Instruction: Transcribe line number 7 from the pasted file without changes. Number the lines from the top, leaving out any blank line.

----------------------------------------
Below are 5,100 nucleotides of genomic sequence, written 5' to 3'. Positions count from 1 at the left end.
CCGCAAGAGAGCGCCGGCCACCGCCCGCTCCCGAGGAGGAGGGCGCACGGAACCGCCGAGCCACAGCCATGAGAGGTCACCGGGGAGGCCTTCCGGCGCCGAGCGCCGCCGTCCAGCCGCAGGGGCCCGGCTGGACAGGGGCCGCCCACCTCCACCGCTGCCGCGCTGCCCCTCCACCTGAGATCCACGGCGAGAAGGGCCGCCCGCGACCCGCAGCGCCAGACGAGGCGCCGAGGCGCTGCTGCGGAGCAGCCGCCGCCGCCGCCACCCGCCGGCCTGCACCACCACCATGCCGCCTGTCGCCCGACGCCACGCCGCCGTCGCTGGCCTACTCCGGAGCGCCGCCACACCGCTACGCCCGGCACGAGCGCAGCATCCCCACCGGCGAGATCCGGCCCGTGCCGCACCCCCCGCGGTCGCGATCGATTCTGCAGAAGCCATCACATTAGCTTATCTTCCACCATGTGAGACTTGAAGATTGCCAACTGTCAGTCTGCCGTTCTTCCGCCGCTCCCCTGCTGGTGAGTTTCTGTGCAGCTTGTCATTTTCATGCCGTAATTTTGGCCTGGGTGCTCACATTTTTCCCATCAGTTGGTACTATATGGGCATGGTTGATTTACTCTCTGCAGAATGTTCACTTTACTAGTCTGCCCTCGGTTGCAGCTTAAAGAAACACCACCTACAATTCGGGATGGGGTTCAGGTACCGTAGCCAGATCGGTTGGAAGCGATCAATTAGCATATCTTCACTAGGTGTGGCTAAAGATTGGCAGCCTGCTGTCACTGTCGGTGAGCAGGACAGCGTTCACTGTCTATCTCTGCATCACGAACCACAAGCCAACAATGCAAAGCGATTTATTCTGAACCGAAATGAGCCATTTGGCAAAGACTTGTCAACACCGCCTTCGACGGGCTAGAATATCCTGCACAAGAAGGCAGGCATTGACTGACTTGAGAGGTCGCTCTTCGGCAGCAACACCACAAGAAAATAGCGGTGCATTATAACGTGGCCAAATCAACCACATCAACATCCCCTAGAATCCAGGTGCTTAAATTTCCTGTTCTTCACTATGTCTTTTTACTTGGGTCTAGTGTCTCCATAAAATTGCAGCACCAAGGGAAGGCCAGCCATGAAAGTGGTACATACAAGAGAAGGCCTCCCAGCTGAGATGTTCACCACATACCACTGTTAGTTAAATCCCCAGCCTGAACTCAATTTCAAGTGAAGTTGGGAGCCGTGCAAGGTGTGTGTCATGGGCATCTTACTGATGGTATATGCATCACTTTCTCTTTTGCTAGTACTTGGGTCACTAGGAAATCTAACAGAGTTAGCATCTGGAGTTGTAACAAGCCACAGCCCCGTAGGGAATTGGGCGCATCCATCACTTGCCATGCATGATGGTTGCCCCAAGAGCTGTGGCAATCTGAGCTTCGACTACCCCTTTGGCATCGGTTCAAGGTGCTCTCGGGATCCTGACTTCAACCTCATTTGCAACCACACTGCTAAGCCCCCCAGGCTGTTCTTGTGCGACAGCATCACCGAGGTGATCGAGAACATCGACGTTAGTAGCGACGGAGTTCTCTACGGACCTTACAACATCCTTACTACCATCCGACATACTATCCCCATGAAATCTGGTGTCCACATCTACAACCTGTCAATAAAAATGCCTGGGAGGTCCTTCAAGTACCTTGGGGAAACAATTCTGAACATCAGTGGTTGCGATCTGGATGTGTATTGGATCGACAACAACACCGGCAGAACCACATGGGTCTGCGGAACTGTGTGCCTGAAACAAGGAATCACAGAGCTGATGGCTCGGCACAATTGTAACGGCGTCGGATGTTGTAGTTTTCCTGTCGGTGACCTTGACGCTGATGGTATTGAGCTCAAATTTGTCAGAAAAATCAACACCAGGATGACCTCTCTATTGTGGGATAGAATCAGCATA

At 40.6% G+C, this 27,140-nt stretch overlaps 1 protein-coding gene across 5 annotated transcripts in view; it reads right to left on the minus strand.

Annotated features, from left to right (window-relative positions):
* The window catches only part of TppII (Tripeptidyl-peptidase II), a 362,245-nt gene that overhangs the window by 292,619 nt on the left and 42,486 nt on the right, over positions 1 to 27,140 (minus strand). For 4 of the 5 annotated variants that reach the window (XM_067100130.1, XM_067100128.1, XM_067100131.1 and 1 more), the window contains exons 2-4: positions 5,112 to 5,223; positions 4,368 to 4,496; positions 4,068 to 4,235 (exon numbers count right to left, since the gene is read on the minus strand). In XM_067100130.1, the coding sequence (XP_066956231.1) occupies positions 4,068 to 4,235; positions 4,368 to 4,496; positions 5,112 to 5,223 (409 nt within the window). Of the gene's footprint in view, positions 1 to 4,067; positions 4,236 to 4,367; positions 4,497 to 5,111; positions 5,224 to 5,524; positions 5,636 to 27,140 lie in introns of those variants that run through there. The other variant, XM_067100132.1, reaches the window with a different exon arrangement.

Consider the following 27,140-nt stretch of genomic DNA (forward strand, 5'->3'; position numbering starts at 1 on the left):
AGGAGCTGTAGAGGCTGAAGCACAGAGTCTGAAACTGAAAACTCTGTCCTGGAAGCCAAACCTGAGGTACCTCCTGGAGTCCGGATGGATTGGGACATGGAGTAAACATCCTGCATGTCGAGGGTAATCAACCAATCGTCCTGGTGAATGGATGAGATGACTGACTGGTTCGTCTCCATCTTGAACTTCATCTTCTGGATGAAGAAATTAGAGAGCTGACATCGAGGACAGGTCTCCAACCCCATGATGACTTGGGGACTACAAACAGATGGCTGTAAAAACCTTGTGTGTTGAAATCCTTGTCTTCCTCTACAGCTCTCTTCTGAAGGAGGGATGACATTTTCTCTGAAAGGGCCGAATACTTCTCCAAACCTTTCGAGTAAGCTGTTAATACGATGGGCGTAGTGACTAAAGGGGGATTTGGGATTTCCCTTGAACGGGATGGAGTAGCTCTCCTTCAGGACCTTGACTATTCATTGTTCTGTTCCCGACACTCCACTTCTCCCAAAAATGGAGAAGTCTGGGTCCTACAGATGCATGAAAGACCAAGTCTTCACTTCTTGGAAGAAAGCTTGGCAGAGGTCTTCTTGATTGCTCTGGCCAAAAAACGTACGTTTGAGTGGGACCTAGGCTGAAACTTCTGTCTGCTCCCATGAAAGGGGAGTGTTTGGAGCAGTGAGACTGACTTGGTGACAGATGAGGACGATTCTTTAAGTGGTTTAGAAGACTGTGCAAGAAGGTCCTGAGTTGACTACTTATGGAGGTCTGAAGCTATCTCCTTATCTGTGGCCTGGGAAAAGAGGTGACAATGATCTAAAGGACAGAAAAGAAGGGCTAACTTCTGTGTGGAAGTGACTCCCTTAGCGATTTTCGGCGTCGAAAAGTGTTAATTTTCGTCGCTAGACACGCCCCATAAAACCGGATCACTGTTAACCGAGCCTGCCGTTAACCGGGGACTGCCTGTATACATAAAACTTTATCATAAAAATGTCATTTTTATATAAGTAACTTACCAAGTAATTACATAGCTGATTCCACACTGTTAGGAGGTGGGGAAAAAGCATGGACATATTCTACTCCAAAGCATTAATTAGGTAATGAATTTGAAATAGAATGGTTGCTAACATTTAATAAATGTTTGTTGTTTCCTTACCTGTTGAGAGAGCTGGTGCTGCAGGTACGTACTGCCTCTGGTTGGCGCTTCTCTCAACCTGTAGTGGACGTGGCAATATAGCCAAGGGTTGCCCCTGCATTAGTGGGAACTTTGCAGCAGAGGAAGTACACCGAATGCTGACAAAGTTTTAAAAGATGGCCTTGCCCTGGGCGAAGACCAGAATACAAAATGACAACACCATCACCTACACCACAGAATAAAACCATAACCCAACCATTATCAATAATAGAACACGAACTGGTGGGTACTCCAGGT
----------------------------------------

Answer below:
AGGAGCTGTAGAGGCTGAAGCACAGAGTCTGAAACTGAAAACTCTGTCCTGGAAGCCAAACCTGAGGTACCTCCTGGAGTCCGGATGGATTGGGACATGGAGTAAACATCCTGCATGTCGAGGGTAATCAACCAATCGTCCTGGTGAATGGATGAGATGACTGACTGGTTCGTCTCCATCTTGAACTTCATCTTCTGGATGAAGAAATTAGAGAGCTGACATCGAGGACAGGTCTCCAACCCCATGATGACTTGGGGACTACAAACAGATGGCTGTAAAAACCTTGTGTGTTGAAATCCTTGTCTTCCTCTACAGCTCTCTTCTGAAGGAGGGATGACATTTTCTCTGAAAGGGCCGAATACTTCTCCAAACCTTTCGAGTAAGCTGTTAATACGATGGGCGTAGTGACTAAAGGGGGATTTGGGATTTCCCTTGAACGGGATGGAGTAGCTCTCCTTCAGGACCTTGACTATTCATTGTTCTGTTCCCGACACTCCACTTCTCCCAAAAATGGAGAAGTCTGGGTCCTACAGATGCATGAAAGACCAAGTCTTCACTTCTTGGAAGAAAGCTTGGCAGAGGTCTTCTTGATTGCTCTGGCCAAAAAACGTACGTTTGAGTGGGACCTAGGCTGAAACTTCTGTCTGCTCCCATGAAAGGGGAGTGTTTGGAGCAGTGAGACTGACTTGGTGACAGATGAGGACGATTCTTTAAGTGGTTTAGAAGACTGTGCAAGAAGGTCCTGAGTTGACTACTTATGGAGGTCTGAAGCTATCTCCTTATCTGTGGCCTGGGAAAAGAGGTGACAATGATCTAAAGGACAGAAAAGAAGGGCTAACTTCTGTGTGGAAGTGACTCCCTTAGCGATTTTCGGCGTCGAAAAGTGTTAATTTTCGTCGCTAGACACGCCCCATAAAACCGGATCACTGTTAACCGAGCCTGCCGTTAACCGGGGACTGCCTGTATACATAAAACTTTATCATAAAAATGTCATTTTTATATAAGTAACTTACCAAGTAATTACATAGCTGATTCCACACTGTTAGGAGGTGGGGAAAAAGCATGGACATATTCTACTCCAAAGCATTAATTAGGTAATGAATTTGAAATAGAATGGTTGCTAACATTTAATAAATGTTTGTTGTTTCCTTACCTGTTGAGAGAGCTGGTGCTGCAGGTACGTACTGCCTCTGGTTGGCGCTTCTCTCAACCTGTAGTGGACGTGGCAATATAGCCAAGGGTTGCCCCTGCATTAGTGGGAACTTTGCAGCAGAGGAAGTACACCGAATGCTGACAAAGTTTTAAAAGATGGCCTTGCCCTGGGCGAAGACCAGAATACAAAATGACAACACCATCACCTACACCACAGAATAAAACCATAACCCAACCATTATCAATAATAGAACACGAACTGGTGGGTACTCCAGGT